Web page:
Will Forte learned a lot in the first two seasons of his Fox comedy, “Last Man on Earth.” And he’s still learning.
“There is so much that I didn’t know about going into when we started Season 1. I had no idea the time commitment. There was just so much stuff to learn,” Forte says during an interview on the Fox studio lot where the series is filmed.
He’s joined by Kristen Schaal, who also plays a person left on Earth (despite the show title). Technically, the title says “Last Man” and Schaal could claim to be the “Last Woman,” but neither is really the last of any gender.
That’s been the case so far, including on Sunday night’s season opener.
Adding people hasn’t been the only change. During the first season, the writers danced around what kind of event resulted in a “Last Man” (or woman, or people) on Earth. The second season featured some body bags.
Part of the reason for putting off any type of reality in the show came from the network. The show is a comedy, and the network wanted to make sure that came across.
Forte has learned enough about where the show is going to say it’s unlikely an exact reason for decimating the planet’s population will ever be revealed. Schaal jokes that even if the reason had been revealed, they probably would change it every year just to capitalize on what health threat was big in the news.
Another thing Forte hasn’t learned is whether or not this series will eventually get a proper ending when that time comes.
“I have no idea. I always get surprised when they bring it back each year. But I think that at some point, if we’re lucky enough to be in a situation where we get do it for long enough, that we’d feel like it’s time to end it, I don’t know how we would do that,” Forte says. “We have a lot of great writers, so we could probably figure something out.
“But I have a feeling we’ll go out with some weird cliffhanger that never gets resolved.”
As long as they don’t have Tina Fey wake up and find Forte’s character in a shower in his dressing room on the stages of “Saturday Night Live,” then it will be good. “Dallas” never recovered from that gimmick.
‘Transparent’ offers vision
Jeffrey Tambor made a passionate speech during the recent Emmy Awards presentation after picking up the trophy for outstanding actor in a comedy for his work in “Transparent.” He took the opportunity to push executives to hire more transgender actors.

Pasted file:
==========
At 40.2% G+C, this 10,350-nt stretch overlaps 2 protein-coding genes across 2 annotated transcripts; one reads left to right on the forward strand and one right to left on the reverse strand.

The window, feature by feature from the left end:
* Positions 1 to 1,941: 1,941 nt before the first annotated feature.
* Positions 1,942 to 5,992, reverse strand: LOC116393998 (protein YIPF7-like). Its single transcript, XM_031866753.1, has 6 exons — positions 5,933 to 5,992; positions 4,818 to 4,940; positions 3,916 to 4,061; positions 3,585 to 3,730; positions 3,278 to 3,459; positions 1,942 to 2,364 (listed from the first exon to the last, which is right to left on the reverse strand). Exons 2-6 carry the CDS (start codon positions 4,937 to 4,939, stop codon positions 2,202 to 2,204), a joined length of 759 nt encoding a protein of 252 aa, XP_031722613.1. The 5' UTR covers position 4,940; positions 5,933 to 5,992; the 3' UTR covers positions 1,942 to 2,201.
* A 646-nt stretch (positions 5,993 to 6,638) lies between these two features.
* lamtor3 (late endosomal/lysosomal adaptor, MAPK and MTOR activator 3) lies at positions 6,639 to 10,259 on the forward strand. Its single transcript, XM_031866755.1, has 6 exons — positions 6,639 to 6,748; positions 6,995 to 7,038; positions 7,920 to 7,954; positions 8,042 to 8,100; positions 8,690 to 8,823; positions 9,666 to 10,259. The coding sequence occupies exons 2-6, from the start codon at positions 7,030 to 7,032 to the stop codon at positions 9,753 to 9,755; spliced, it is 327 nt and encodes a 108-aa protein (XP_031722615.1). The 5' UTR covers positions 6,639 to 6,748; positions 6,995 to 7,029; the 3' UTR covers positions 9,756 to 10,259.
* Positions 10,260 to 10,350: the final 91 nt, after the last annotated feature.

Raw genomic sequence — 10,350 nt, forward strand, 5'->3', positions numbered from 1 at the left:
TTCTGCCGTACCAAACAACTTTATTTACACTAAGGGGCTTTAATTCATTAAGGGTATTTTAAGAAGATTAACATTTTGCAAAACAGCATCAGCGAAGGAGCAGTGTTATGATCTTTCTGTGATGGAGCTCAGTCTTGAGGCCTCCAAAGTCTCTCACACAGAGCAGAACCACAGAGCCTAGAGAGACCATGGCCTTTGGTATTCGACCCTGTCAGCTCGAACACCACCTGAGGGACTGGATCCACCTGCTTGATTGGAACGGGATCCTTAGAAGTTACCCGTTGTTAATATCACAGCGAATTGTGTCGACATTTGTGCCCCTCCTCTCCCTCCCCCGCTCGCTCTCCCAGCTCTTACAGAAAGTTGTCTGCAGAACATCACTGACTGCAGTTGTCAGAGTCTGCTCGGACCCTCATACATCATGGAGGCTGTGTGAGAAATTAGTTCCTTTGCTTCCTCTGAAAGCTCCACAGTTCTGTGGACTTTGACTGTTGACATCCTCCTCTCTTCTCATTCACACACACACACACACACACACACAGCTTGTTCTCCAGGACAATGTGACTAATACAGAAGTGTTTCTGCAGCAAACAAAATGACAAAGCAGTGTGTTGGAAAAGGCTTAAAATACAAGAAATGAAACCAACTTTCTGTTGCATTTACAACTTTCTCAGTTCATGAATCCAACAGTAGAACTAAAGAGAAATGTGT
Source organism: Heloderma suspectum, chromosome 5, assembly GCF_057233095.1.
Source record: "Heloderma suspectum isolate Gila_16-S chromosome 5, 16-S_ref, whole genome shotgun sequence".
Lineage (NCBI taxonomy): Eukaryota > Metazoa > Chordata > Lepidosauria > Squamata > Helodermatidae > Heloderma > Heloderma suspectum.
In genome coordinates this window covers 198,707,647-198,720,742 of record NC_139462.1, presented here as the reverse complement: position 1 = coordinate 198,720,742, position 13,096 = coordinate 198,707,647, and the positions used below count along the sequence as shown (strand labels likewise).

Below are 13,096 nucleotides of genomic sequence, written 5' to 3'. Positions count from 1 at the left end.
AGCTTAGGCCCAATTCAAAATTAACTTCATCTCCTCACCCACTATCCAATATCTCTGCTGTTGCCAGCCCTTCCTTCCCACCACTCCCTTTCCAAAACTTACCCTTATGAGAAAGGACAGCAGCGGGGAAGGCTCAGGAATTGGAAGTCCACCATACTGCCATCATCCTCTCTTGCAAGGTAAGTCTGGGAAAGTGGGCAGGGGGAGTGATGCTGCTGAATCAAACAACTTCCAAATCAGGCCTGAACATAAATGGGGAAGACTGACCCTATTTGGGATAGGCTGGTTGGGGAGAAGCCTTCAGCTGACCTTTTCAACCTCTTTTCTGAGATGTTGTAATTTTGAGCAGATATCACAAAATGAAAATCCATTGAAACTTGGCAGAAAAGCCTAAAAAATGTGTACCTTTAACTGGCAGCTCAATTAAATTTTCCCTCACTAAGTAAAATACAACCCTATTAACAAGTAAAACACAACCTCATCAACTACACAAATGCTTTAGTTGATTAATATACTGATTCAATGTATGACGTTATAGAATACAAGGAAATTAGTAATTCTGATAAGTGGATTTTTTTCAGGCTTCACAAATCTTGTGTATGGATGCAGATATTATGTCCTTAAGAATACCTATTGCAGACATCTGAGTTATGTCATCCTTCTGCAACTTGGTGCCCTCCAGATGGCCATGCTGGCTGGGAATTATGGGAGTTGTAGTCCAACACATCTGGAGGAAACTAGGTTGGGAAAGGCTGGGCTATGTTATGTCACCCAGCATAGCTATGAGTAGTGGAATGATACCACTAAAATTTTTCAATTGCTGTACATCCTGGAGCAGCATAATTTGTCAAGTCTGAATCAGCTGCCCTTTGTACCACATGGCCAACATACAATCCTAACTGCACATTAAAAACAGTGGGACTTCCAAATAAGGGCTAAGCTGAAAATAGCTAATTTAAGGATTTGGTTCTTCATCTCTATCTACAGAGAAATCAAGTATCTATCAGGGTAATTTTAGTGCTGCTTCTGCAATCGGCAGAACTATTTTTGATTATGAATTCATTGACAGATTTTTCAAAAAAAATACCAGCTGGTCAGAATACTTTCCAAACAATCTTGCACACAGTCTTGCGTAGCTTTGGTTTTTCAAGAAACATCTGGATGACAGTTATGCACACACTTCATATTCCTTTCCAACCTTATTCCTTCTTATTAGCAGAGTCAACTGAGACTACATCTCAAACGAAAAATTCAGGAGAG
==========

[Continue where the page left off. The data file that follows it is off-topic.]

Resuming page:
Tambor’s award comes from playing a transgender person on the Amazon series.
The third season debuted on Amazon Prime on Friday, Sept. 23.
Alexander Billings, who is a transgender actor on “Transparent,” has nothing but praise for Tambor.
“And as one of the transpeople who is lucky enough to act with him and as a transperson myself, this thing that’s happening to him is not about putting anything on,” Billings says. “It is coming from the inside of him in a way that’s about revelation and release and surrender, and it is a representation of our community that is very, very rare and that is truly blessed in some kind of divine intervention.
“This isn’t about an actor who puts on a wig. This is about somebody who holds our community with great care and respect. So I think it deserves to be said that what Jeffrey does cannot be hung up in a closet, that he reveals a part of himself that is so true and is affecting a part of society in such a way that it’s changing the political climate when we talk about gender.”
Billings adds that Tambor has made “Transparent” more than a TV show. It is more of a movement that is building strength.
Birds of a feather
One of the funniest jokes in the new animated film “Storks” didn’t survive the final cut. There was a scene where the head stork, voiced by Kelsey Grammer, reveals, “I’m not a stork but a crane.”
The filmmakers loved the joke that referred to Grammer’s days playing Dr. Frasier Crane on “Cheers” and “Frasier,” but test audiences didn’t get it so the line was cut.